Aram Boghosian for The Boston Globe (right); Marc Oshry
The barbecue ended with one guest taking the Ice Bucket Challenge, but other than that, it was not your typical suburban get-together. Then again, what would you expect at a gathering of the Society of Young Magicians?
For starters, most of the members were packing — decks of cards, that is. Topics of conversation included sleight of hand, the eggs used in the egg-toss game (were they real or trick?), and the delicate art of booking gigs.
“You’ve got to meet the client’s needs,” said Derek DuBois , a 15-year-old with his own self-promotional T-shirts, and a mother who spent 18 months of Friday nights sitting alone in a booth in the Danvers Applebee’s, watching as a then 10-year-old Derek worked the tables, doing card tricks for tips.
Ryan Lally was at the late-summer barbecue in Medway, too, as were the Cipolla brothers, Dan and Andrew. They’re teen magicians whose names likely mean nothing to you, but their talents have become legend in my house, as my 12-year-old transformed himself from a kid who could make a coin disappear with a novelty-store trick box into a middle schooler poised to turn pro.
With two birthday parties for 8-year-olds booked, he’s got a magician’s mat for close-up tricks, rehearsed patter, and opinions about cards. “You want an air-cushion finish or they won’t fan,” he explained recently.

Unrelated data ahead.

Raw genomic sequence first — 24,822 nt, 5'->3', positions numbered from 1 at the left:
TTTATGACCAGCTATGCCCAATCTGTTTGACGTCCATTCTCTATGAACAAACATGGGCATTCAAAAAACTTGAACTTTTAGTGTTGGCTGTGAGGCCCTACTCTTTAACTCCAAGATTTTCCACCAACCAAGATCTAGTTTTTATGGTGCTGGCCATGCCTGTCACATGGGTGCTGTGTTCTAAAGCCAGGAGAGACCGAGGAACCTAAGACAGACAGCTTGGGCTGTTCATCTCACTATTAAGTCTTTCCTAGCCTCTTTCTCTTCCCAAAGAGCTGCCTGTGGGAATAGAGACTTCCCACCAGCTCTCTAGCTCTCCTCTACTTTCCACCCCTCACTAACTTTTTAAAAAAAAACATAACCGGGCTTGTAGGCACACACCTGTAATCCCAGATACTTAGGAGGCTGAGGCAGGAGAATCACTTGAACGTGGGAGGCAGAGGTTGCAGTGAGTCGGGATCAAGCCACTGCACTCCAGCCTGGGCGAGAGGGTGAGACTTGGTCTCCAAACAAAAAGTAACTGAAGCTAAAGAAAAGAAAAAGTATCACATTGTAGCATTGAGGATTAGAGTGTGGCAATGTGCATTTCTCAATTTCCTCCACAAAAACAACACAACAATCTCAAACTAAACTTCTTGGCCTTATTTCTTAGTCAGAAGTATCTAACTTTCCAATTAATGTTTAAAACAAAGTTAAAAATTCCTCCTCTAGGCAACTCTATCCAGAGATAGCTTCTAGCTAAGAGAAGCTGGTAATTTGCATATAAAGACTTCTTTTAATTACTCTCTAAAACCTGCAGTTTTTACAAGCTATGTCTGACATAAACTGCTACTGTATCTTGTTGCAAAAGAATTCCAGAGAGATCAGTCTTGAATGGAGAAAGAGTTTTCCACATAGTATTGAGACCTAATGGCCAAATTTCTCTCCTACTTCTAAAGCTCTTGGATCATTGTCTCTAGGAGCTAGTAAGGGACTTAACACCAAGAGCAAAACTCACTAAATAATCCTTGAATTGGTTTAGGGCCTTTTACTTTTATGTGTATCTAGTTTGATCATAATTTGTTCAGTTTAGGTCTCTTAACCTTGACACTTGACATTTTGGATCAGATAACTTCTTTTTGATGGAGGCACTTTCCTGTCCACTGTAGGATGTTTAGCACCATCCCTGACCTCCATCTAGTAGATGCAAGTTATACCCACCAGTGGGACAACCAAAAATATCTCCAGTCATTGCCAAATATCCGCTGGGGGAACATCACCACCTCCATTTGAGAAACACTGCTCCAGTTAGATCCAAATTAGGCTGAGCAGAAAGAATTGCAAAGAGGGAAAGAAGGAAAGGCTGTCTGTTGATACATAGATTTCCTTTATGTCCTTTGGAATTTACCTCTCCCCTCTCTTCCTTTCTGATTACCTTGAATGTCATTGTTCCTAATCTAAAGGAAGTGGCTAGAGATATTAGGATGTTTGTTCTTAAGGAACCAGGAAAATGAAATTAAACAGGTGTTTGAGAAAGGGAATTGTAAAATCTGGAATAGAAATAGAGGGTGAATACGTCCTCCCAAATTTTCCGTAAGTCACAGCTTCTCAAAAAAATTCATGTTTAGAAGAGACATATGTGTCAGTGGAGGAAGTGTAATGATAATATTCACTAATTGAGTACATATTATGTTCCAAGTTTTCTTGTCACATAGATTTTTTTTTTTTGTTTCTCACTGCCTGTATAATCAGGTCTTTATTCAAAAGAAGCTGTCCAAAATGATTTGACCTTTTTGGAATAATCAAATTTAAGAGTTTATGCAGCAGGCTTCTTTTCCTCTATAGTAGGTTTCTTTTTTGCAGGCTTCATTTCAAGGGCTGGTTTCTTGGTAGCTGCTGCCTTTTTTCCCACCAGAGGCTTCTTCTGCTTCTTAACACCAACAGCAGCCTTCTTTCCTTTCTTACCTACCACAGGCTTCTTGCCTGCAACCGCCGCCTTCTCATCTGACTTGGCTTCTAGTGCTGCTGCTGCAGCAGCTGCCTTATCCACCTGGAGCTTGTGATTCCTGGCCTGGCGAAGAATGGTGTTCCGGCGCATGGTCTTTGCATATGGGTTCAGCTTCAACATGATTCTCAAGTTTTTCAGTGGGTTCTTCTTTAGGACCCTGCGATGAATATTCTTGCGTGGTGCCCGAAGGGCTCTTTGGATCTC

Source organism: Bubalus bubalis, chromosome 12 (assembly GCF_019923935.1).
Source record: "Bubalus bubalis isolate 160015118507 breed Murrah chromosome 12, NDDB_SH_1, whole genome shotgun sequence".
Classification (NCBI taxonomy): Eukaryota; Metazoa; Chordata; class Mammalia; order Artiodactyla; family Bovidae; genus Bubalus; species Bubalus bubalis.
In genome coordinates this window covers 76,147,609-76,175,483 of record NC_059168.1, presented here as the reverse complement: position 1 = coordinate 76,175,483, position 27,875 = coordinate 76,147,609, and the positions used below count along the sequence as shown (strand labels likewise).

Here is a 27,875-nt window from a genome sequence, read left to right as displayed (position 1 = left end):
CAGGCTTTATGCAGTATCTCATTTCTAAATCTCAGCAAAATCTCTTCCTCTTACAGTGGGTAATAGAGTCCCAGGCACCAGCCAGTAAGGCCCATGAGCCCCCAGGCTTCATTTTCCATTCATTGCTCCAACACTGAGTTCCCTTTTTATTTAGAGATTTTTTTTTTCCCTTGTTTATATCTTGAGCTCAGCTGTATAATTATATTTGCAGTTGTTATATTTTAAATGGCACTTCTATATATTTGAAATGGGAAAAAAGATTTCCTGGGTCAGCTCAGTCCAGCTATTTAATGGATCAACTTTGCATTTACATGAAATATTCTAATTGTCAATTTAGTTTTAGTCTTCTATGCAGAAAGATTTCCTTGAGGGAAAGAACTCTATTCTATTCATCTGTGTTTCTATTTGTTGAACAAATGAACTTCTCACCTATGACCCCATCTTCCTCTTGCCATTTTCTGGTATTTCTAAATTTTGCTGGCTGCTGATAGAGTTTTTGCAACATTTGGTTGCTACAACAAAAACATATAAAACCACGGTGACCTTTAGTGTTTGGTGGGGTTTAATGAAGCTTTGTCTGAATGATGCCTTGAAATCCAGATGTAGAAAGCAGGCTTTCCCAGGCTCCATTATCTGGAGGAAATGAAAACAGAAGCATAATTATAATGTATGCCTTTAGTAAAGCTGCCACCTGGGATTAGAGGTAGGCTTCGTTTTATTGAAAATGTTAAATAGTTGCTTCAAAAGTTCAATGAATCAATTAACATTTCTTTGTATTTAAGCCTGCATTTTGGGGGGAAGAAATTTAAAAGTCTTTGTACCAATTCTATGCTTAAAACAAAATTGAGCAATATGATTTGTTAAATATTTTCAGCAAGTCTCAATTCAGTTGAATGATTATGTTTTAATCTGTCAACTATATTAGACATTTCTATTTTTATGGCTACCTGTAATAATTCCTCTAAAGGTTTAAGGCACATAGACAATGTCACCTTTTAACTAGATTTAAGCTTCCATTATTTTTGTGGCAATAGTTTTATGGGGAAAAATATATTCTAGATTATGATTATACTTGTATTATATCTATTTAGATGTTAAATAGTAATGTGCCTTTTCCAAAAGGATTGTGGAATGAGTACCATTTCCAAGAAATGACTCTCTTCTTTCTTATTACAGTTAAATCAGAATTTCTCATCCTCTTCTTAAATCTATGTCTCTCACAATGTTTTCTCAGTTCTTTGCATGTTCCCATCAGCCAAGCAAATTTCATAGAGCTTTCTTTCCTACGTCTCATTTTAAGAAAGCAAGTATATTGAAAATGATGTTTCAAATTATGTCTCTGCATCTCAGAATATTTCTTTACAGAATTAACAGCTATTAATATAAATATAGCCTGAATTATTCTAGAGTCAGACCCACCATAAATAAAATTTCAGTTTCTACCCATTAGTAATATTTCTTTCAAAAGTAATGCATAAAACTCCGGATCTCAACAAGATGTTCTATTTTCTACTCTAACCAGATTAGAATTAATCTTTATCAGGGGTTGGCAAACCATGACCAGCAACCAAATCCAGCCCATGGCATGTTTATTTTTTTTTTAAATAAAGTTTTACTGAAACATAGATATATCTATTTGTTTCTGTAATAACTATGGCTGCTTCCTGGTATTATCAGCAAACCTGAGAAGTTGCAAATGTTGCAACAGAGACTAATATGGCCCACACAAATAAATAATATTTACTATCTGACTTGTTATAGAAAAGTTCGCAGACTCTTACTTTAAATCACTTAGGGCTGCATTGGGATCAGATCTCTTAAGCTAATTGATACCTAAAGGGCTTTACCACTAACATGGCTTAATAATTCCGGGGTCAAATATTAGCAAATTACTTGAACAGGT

Me, now, actually. Over the past year, as Josh has spent hours a day practicing cups and balls, linking rings, and something called the “Chicago Opener” — a nice card trick to open a party, by the way — I’ve also gotten an education.
What I’ve learned is this: The magic the muggles know about — Penn and Teller, David Blaine, the up-and-comers on “America’s Got Talent,” the guys a step below that, doing corporate events and kiddie parties — is only the part that shows.
Mainly out of sight, there are thriving magicians’ societies (the International Brotherhood of Magicians , The Society of American Magicians ); magic conventions; a Houdini Fund to help ill or injured magicians; stores with locations so discreet that if you don’t already know about them, good luck. There are private magic tutors; magic sleep-away camp; and magic moms and magic dads.
Arguably less volatile than, say, hockey parents, magic parents are not without dreams of stardom, observed Mike Bent , a Belmont magician and comedian. If the title existed, Bent could rightfully be called the nation’s Magician Laureate, as he’s worked the last eight White House Easter Egg Rolls.
“Some of them want their kid to be the next David Copperfield,” he said.
Kim Foehl, a psychiatrist from Newton, just wants her 14-year-old, Constantine, to be happy.
“We had no idea this whole world existed,” Foehl said on a recent Sunday, five hours and counting into the young magicians’ barbecue, as mosquitoes mingled with guests and she applauded a 10-year-old’s sponge-ball routine.
Foehl recalled an afternoon when Constantine and a friend walked into Newton Centre to perform street magic, and she slipped into her Prius and surreptitiously drove through town trying to catch a glimpse.
“I was nervous,” she said, as her son listened. “Constantine is very serious [about his magic] and I want people to respond to it.”
“I saw you,” he said. “But I thought you were going somewhere.”